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Koch curve A fractal is a geometric object which looks similar to itself under a magnifying glass. This selfsimilarity is a property which is very well illustrated by the Koch curve or snow flake curve. As it is shown in figure, it is generated by an iterative process. Even though the Koch curve is bound (i.e., you can draw a circle with finite radius around it), its length is infinite. Of course, if your magnifying glass has only finite resolution, the curve has finite length. That is, if you measure the length with a ruler of finite length l, you will find that the length L of the Koch curve is also finite. But if you take a smaller ruler, you will see more details leading to a greater length. Thus, L is a decreasing function of l. How does it depend on l? Imagine you have a set of rulers. The biggest one just spans from one end of the Koch curve to the other one. It defines the length unit. The second largest ruler is just one third of the biggest one. The third largest ruler is one third of the second largest, etc. How long is the Koch curve measured with nth largest ruler? It is just the length of the nth iterate. Thus, the length of the Koch curve measured with the second largest ruler is four times the length of the second largest ruler, i.e., 4/3. Here is a table with the results for other iterates:
number of iterations: 0 1 2 ... n ...
ruler length l: 1 1/3 1/9 ... 1/3n ...
curve length L: 1 4l = 4/3 16l = 16/9 ... 4nl = (4/3)n ...

Thus, the length L of the Koch curve diverges for ltoinfinity like a power law, i.e.,

L ~ lD-1,

where D = ln 4/ln 3 = 1.2618... is the so-called fractal dimension of the curve. It is a generalization of the Euclidian dimension which has only nonnegative integer values. A fractal dimension can be any fractional or real number, that's why the name. The fractal dimension of a nonfractal object is identical with its Euclidian dimension. A fractal is an object with a fractal dimension different from its Euclidian dimension.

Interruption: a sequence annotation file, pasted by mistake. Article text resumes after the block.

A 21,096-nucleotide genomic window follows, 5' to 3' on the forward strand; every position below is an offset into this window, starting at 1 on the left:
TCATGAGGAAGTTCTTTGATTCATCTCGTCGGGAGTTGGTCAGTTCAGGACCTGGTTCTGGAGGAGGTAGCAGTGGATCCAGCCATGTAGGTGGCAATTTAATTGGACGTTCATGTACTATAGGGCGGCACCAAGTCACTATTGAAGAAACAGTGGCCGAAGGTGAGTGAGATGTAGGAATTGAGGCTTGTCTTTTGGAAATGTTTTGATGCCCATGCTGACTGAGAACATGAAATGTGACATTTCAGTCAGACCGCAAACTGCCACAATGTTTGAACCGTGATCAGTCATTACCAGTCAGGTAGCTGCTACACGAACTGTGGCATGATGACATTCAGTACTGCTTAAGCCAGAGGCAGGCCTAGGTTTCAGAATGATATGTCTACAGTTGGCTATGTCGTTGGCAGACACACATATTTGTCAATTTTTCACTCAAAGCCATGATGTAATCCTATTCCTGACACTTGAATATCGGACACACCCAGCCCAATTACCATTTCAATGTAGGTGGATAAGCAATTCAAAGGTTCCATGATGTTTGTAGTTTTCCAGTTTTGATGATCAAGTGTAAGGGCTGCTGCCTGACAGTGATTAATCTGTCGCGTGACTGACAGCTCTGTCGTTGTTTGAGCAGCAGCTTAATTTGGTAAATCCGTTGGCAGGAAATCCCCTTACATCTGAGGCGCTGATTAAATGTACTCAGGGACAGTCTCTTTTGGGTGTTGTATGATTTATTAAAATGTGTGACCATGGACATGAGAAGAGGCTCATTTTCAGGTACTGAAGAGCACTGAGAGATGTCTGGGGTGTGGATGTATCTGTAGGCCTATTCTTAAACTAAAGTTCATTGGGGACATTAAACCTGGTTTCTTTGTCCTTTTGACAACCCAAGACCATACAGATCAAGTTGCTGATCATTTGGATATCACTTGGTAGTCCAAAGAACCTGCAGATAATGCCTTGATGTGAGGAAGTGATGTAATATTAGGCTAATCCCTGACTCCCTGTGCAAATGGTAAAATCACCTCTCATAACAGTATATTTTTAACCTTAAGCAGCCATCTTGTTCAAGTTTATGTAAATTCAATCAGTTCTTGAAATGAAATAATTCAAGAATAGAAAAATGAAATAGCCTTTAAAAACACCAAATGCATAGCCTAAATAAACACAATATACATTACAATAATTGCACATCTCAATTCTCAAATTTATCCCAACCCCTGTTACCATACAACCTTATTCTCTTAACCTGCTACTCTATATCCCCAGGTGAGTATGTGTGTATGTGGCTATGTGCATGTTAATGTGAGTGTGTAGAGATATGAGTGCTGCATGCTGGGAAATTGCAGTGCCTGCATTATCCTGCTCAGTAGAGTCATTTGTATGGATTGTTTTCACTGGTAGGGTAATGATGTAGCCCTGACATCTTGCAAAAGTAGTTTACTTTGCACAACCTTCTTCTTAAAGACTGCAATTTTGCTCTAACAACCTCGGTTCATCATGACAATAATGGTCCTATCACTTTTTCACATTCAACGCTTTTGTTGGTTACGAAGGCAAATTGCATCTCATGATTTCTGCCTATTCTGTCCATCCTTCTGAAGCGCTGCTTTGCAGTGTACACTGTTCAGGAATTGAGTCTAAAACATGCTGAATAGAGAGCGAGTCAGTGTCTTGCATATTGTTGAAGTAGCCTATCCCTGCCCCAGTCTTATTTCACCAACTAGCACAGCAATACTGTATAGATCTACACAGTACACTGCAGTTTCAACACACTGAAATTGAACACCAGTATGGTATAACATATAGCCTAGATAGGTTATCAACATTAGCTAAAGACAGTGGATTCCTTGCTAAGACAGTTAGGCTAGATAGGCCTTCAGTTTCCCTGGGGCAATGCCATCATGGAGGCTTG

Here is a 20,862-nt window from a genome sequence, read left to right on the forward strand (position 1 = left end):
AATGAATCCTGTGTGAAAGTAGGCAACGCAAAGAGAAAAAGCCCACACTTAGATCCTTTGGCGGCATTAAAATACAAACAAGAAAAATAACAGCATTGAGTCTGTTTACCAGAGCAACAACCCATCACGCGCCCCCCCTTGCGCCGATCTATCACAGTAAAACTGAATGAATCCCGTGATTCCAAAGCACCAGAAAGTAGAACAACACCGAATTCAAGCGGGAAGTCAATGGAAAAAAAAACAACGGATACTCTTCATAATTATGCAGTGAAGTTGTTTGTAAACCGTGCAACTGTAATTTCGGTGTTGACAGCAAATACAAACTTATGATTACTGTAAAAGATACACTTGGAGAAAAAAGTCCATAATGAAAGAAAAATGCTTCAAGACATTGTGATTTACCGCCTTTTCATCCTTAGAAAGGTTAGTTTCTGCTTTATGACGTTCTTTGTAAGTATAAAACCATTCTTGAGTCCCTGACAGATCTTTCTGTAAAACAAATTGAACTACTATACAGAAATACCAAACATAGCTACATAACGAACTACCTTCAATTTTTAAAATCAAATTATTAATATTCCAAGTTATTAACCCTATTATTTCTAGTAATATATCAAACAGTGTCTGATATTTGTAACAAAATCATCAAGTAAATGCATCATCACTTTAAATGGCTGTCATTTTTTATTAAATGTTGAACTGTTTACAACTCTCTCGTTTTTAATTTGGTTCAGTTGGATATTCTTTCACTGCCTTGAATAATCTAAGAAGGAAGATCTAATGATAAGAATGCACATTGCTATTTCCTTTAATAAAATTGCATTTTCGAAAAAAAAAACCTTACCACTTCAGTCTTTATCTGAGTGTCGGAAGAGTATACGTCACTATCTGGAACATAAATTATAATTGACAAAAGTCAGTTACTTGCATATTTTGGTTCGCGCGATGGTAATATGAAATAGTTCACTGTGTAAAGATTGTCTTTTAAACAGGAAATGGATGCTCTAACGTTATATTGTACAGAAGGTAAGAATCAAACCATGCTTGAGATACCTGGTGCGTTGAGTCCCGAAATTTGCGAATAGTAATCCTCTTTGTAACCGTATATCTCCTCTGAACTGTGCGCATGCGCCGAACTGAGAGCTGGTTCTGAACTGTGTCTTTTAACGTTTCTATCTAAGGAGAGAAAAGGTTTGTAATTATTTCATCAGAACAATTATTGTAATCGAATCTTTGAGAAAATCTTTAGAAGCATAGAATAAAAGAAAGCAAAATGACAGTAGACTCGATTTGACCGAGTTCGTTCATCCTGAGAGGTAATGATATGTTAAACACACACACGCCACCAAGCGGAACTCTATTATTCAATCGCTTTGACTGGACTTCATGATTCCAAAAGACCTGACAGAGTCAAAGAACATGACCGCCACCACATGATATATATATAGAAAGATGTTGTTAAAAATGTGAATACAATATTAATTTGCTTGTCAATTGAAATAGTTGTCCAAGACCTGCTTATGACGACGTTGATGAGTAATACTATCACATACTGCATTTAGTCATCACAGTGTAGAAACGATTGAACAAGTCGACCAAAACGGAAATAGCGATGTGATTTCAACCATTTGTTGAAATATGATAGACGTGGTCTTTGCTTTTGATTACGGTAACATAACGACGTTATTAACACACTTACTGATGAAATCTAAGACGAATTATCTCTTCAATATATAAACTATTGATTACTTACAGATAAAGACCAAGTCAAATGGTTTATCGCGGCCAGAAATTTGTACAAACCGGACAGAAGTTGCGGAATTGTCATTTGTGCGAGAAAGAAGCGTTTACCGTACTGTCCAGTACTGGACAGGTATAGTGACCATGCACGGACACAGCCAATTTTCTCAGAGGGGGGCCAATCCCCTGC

Kneading the phase space in a dissipative dynamical system leads to a non-wandering set which is also a fractal. It is called a strange attractor if it is an asymptotically stable set. The figure below shows the strange attractor of the horizontally driven pendulum. The sequence of blow-ups clearly shows its fractal nature.

g = 9.81 m/sec2, l = 1 m, gamma = 1/sec, a = 0.85 m, f = 1 Hz.
Strange attractor blow-ups

QUESTIONS worth to think about:
  1. Is it possible to construct in an iterative way a bound curve with fractal dimension two?
  2. A Cantor set is a fractal constructed similarly to the Koch curve: Start with a finite line and take away one third in the middle. You get two lines with a length of one third of the original line. Proceed with both lines as with the original line. Do this infinitely often with all lines. What is the fractal dimension of the Cantor set?
  3. Is the non-wandering set of the baker map a fractal? Can you slightly modify the baker map in such a way that its strange attractor has a fractal dimension you can freely choose?







© 1998 Franz-Josef Elmer,  elmer@ubaclu.unibas.ch last modified Friday, July 24, 1998.